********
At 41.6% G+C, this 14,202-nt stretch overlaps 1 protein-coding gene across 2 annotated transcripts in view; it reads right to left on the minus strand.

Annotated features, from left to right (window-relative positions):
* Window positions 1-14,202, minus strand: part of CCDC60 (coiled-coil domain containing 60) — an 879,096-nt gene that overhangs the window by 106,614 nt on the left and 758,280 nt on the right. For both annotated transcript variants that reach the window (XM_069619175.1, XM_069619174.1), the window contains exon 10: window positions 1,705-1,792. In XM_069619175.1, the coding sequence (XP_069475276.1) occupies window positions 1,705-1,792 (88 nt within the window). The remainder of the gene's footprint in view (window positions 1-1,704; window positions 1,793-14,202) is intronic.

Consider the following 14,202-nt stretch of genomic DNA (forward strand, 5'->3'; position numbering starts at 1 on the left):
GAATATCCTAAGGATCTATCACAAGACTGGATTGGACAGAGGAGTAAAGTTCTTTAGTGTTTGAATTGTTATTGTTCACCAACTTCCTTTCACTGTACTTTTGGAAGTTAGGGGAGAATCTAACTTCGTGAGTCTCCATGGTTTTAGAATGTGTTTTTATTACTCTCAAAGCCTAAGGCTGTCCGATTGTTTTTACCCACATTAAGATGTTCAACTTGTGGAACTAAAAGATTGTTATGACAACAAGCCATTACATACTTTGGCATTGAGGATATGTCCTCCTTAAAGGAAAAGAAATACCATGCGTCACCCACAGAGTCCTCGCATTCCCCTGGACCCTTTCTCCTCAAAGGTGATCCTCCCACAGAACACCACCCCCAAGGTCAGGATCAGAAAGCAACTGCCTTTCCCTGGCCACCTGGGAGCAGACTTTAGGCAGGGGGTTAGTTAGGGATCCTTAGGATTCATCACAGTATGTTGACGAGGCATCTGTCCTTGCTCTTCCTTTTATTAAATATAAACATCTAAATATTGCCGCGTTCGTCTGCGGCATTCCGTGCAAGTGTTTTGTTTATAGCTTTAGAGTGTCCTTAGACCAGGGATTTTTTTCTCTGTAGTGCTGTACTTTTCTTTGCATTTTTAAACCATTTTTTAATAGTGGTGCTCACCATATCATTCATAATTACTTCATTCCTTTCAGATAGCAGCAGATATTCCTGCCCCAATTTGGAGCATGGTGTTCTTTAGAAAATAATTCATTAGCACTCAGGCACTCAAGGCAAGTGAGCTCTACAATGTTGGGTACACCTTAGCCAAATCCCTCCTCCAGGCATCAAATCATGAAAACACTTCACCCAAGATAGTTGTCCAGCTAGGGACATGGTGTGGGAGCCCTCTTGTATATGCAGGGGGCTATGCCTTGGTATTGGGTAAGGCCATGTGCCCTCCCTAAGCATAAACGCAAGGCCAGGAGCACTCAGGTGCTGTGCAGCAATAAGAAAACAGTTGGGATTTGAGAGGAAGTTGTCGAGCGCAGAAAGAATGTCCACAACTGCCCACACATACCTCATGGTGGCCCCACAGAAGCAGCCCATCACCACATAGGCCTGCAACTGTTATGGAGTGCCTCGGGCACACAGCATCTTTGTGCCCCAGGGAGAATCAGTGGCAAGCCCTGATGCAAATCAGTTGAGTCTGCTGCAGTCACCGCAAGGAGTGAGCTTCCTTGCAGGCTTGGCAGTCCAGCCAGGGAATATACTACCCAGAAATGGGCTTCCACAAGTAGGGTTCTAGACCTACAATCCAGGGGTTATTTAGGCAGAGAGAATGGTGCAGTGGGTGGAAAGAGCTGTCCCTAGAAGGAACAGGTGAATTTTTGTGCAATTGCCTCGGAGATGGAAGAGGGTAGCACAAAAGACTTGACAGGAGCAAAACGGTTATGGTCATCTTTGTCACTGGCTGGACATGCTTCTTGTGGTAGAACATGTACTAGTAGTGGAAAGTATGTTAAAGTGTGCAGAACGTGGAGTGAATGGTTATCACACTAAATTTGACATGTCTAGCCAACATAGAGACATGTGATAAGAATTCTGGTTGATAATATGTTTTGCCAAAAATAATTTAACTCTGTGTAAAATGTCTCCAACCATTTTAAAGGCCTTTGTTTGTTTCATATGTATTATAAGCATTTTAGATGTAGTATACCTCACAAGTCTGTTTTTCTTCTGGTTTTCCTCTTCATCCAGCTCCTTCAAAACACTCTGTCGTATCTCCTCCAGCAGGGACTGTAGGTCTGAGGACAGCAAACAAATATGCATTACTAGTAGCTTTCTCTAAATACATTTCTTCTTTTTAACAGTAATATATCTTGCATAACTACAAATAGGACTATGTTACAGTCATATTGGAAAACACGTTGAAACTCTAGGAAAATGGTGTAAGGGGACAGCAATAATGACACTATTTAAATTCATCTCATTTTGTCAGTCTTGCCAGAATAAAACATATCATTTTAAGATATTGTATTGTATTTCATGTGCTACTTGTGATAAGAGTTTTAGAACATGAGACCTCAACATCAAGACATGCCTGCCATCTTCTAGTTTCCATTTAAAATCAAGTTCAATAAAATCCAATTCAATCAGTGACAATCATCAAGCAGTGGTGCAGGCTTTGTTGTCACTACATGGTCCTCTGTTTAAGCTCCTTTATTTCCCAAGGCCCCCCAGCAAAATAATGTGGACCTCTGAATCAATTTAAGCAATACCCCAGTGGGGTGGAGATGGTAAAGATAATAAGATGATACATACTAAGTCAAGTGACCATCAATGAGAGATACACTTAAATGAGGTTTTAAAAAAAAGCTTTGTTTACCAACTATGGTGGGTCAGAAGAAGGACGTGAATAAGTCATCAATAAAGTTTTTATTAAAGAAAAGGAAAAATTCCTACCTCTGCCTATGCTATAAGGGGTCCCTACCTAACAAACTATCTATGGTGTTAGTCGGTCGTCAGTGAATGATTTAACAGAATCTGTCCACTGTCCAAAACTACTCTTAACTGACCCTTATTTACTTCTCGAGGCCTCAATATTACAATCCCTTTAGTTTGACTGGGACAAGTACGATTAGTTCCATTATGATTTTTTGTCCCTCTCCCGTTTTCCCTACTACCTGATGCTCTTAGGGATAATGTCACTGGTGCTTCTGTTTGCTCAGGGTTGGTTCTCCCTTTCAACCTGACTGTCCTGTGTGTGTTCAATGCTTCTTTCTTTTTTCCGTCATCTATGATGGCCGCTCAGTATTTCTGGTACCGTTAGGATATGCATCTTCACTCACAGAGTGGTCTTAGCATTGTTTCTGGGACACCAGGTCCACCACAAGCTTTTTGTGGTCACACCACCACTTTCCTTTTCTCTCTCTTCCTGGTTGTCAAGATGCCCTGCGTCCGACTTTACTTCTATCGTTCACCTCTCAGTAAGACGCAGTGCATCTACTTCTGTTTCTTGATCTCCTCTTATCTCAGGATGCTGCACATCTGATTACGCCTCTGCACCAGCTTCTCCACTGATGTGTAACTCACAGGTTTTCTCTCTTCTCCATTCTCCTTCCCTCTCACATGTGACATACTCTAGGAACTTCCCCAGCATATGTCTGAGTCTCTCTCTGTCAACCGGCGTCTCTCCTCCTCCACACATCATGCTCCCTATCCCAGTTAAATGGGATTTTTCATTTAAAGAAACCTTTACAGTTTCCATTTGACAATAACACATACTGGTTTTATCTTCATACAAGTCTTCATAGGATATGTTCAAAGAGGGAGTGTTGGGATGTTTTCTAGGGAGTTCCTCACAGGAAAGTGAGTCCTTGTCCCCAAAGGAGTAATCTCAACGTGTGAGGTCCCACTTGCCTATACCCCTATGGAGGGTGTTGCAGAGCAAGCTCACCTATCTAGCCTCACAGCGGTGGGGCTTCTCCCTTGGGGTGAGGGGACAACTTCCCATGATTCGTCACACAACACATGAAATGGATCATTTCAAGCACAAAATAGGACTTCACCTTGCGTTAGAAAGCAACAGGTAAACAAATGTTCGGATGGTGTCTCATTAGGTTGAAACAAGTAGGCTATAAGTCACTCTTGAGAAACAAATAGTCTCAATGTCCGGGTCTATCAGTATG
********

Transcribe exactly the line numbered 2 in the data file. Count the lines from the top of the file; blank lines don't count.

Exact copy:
Annotated features, from left to right (window-relative positions):